3D scene from one or several images. Computer vision often relies on more or less complex
assumptions about the scene depicted in an image.

7. Observation
7.1 Overall Scenario
The "support function", which works by using radar and camera technology to watch out
for vehicles and pedestrians ahead of the car, is designed to save lives on urban streets.
The detection component consists of a cascade of module, each utilizing different visual
criteria to successively focus on relevant image regions, carefully balancing robustness and
efficiency considerations. The tracking component aggregates per-frame detections to
trajectories by a tracking module. Finally, the risk assessment and warning/control component
evaluates the probability of collision; if the latter exceeds a threshold an acoustic driver warning
is given or automatic vehicle braking is applied.



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Fig:16 Range of pedestrian detection system


7.2 Advantages
 Increased Safety: Reduce pedestrian accidents by focusing on areas that are
prone to collisions. Implement multiple safety solutions with a single product.
 Ease of Installation: Interfaces with existing system components, requiring minimal
additional equipment. Mounts on existing intersection poles.

 Flexibility: Agencies can customize the types of alert response (audible/visual alerts,
speed governing, etc.). It may be set up to sound alerts by voice annunciation, beeps,
flashing LEDs, or any combination. All alerts and warnings can
also be remotely monitored in real time, with a running log of alert activity.
 Timeliness: Capable of recognizing when turns are being initiated early enough to
receive pedestrian alerts—and early enough for the driver to safely react.




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7.3 Disadvantages
 A major complication is that because of the moving vehicle, one does not have the luxury
to use simple background subtraction methods (such as those used in surveillance
applications) to obtain a foreground region containing the human.
 A Pedestrian is a non-rigid body. In other words, the shape and size of a pedestrian
varies greatly, and therefore the model of a pedestrian is much more complex than that
of rigid objects.
 The clutter background. It does not matter if we are analyzing images from a typical city
or from a country trafficc environment, the background formed by vehicles, trees, wire
poles, and billboards is very cluttered. Most of these backgrounds can be taken for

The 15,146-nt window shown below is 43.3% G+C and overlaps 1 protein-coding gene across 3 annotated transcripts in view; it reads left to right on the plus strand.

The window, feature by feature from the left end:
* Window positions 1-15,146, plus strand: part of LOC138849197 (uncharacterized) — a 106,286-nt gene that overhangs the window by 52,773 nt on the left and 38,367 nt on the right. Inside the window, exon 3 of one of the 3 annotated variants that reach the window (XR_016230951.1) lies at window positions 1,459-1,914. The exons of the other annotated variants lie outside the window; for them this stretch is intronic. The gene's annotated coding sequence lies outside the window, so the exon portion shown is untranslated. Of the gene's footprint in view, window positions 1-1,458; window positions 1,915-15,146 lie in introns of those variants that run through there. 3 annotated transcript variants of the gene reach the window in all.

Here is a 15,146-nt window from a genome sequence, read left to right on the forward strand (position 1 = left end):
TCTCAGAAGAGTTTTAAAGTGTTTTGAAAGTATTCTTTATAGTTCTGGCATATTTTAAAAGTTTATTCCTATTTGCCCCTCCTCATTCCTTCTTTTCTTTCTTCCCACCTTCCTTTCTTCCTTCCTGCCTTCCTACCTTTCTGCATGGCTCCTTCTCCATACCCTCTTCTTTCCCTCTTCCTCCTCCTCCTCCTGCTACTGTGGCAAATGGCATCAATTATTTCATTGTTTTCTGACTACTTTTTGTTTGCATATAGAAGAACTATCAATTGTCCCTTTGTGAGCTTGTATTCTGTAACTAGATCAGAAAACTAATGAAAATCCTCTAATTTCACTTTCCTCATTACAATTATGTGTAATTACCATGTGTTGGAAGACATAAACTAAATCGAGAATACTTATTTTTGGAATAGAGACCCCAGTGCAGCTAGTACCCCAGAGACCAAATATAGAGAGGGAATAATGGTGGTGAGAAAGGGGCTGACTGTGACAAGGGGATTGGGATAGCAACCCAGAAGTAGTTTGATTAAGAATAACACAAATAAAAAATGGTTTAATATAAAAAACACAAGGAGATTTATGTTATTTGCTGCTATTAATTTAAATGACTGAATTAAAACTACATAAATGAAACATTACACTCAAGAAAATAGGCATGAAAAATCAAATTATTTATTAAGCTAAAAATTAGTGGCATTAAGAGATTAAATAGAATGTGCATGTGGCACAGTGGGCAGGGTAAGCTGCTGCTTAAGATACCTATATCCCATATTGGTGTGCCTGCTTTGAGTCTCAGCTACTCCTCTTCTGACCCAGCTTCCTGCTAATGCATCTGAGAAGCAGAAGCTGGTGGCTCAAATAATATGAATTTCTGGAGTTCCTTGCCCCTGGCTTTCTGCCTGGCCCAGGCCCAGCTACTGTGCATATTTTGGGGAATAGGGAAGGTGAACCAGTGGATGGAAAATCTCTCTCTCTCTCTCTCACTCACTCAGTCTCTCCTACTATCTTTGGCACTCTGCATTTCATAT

pedestrians, due to possible similar shapes.

8. Improvement
The system described achieves a very good detection rate. However, the number of false
positives is undesirable for a real application. A possible way to improvethis rate is to combine
visual information with a laser scanner . If the data collected from the lasers canner is used to
define a region of interest (ROI) in the image , the number of sub-windows classified per
window will strongly decreased and, consequently, the false alarm rate will decrease as well.
Furthermore, taking into account the estimation of the distance between the car and the object, it
is possible to discard a great amount of false positives by ignoring inappropriate pedestrian sizes
on the image. The laser scanner can be used to define the horizontal limit of the ROI on the
image, the vertical limit can be set to the height of the image. Applying the above described
classifier only to this ROI, maintaining the same parameters and the same image set used in this
system, it is likely that the number of false positives decreased to atleast 35-39% of the ones
detected by the initial system. The system might speed up more than 2 times.

9. Conclusion and Future scope
The proposed system has the following properties:
 It is able to detect pedestrians in various poses, shapes,sizes and clothing.
 It runs in real-time with a good accuracy .
 It is robust to lighting variation, background changes and camera motion.
The missing detection of pedestrians is due to lack of contrast between pedestrians and
backgroundand to the enormous fexibility of the human body. In a future work, and in order to
improve the system, implementation the data fusion can be done. Using the data fusion it is
possible to use a classifier based on the laser scanner data combined with the vision based
classifier to give the output of the global system. Thus, it is expected to obtain more accurate
results and to significantly decrease the false alarm rate. Moreover, a filter - Kalman Filter – can
be integrated for the tracking of the pedestrians. Since, most of the times, false positives only
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appear on isolated image frames, they will be ignored during tracking. An extension can be
made so for the classifier to detect other objects, like cars, traffic signs, etc.

10. References
 http://en.wikipedia.org/wiki/Pedestrian_detection
 http://www.isr.uc.pt/~urbano/mtdts04/pdf/REF_3_Robotica.pdf
 file:///C:/Users/fruti/Desktop/BE/Seminar/New%20folder/pedestrain/Pedestrian%2
0detection%20system%20-1.htm#v=onepage&q&f=false
 S. Agarwal, A. Awan, and D. Roth, ―Learning to Detect Objects in Images via a
Sparse, Part-Based Representation,‖ IEEE Trans. Pattern Analysis and Machine
Intelligence, vol. 26, no. 11, pp. 1475- 1490, Nov. 2004.
 Markus Enzweiler, Student Member, “Monocular Pedestrian Detection:Survey and
Experiments” IEEE, and Dariu M. Gavrila